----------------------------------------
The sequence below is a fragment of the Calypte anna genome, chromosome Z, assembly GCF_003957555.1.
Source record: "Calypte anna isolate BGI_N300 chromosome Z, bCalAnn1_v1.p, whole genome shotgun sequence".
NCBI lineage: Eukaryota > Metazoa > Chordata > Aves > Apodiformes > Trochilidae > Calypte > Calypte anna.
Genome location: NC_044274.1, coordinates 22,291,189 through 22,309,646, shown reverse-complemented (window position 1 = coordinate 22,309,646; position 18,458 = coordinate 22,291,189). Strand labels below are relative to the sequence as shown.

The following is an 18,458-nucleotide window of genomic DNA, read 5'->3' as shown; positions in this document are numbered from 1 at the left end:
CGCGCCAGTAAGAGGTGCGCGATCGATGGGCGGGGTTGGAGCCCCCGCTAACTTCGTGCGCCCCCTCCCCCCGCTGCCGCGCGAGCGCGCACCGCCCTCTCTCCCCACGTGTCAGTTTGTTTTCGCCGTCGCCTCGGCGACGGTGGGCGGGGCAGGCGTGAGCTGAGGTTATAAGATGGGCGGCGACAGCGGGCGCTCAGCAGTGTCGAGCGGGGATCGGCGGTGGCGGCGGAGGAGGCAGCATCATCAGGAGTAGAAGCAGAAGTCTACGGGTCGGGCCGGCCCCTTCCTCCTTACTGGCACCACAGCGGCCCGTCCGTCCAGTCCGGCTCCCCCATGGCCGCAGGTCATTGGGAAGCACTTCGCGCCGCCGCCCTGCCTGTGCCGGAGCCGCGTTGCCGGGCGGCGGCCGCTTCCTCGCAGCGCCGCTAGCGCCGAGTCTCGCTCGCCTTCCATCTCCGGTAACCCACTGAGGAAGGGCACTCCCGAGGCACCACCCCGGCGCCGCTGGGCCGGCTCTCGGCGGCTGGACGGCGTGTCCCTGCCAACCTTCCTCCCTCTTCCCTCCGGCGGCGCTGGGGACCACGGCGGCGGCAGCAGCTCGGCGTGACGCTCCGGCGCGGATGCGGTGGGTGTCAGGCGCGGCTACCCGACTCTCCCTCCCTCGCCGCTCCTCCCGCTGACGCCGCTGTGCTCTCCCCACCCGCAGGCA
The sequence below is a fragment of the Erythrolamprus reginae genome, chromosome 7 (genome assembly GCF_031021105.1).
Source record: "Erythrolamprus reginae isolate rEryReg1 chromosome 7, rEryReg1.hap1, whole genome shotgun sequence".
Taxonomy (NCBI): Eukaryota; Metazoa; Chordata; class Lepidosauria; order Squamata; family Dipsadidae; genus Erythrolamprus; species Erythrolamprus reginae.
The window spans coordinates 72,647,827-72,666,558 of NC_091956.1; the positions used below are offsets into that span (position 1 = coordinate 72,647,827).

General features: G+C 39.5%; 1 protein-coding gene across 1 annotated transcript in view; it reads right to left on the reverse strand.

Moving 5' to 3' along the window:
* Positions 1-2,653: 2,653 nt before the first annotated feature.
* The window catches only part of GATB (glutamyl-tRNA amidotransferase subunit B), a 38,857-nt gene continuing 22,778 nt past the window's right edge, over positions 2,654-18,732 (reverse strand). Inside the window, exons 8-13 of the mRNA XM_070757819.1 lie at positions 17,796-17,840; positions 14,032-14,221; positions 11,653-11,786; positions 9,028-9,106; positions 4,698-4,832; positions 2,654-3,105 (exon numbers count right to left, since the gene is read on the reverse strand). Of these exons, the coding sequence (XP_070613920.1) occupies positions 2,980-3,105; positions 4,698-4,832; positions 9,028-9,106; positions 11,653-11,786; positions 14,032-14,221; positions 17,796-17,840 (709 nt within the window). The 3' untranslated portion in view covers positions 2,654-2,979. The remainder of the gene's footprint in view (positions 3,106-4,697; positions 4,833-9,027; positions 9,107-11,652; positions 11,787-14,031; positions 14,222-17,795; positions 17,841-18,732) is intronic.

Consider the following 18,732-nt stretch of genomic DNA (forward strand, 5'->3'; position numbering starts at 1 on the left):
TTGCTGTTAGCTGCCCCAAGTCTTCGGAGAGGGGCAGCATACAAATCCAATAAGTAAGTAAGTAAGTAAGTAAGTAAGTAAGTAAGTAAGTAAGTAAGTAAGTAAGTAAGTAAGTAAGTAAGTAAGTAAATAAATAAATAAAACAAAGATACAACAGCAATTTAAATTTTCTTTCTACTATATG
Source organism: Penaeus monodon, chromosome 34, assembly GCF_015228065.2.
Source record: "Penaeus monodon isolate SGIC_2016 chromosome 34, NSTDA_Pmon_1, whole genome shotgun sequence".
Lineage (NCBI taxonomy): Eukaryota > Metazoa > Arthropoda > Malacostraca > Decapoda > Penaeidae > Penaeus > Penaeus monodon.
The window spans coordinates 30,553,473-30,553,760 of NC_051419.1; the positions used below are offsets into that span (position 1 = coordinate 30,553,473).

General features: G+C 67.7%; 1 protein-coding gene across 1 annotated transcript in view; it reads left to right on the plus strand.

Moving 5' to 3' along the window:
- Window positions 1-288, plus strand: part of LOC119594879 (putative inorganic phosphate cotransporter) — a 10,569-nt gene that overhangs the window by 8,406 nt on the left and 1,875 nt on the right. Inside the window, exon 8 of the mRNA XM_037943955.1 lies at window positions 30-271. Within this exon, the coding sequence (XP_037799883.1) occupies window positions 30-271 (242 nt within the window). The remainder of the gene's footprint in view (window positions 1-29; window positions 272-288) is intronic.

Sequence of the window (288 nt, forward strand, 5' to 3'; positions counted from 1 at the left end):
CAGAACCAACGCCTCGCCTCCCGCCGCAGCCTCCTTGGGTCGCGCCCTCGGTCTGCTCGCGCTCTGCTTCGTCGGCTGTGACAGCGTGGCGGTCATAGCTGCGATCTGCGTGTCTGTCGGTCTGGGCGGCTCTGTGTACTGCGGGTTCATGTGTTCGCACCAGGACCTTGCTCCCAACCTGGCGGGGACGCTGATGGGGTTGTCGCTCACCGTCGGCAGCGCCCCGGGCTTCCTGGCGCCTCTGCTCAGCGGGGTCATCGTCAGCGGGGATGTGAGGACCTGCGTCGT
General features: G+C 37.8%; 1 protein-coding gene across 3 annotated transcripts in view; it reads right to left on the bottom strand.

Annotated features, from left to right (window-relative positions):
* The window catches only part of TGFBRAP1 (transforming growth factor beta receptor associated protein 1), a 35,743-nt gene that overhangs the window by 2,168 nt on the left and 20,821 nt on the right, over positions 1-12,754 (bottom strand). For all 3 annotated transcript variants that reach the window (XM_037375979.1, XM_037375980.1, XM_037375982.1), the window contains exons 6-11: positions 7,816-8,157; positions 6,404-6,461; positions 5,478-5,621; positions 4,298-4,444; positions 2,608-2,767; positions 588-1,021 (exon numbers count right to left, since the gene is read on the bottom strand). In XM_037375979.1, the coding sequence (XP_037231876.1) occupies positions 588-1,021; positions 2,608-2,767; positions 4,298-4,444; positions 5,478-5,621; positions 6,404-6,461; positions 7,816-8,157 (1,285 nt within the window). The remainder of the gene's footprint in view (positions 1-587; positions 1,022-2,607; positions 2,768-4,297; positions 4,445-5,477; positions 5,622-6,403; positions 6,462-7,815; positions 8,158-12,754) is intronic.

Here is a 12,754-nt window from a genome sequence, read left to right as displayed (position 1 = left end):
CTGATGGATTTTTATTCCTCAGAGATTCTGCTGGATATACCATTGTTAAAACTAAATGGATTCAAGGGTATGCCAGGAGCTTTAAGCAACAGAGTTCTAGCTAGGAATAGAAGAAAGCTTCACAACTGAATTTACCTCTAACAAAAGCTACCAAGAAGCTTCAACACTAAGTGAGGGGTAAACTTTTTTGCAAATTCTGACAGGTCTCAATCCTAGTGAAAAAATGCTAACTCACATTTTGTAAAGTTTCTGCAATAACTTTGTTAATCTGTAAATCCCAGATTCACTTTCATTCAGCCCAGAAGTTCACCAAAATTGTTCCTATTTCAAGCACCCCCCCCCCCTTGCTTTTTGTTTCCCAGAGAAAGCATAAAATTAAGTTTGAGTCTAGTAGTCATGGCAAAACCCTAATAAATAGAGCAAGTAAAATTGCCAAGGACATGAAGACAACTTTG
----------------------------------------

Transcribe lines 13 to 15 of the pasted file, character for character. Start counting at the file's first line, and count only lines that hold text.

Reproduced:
* Positions 1-2,653: 2,653 nt before the first annotated feature.
* The window catches only part of GATB (glutamyl-tRNA amidotransferase subunit B), a 38,857-nt gene continuing 22,778 nt past the window's right edge, over positions 2,654-18,732 (reverse strand). Inside the window, exons 8-13 of the mRNA XM_070757819.1 lie at positions 17,796-17,840; positions 14,032-14,221; positions 11,653-11,786; positions 9,028-9,106; positions 4,698-4,832; positions 2,654-3,105 (exon numbers count right to left, since the gene is read on the reverse strand). Of these exons, the coding sequence (XP_070613920.1) occupies positions 2,980-3,105; positions 4,698-4,832; positions 9,028-9,106; positions 11,653-11,786; positions 14,032-14,221; positions 17,796-17,840 (709 nt within the window). The 3' untranslated portion in view covers positions 2,654-2,979. The remainder of the gene's footprint in view (positions 3,106-4,697; positions 4,833-9,027; positions 9,107-11,652; positions 11,787-14,031; positions 14,222-17,795; positions 17,841-18,732) is intronic.

Consider the following 18,732-nt stretch of genomic DNA (forward strand, 5'->3'; position numbering starts at 1 on the left):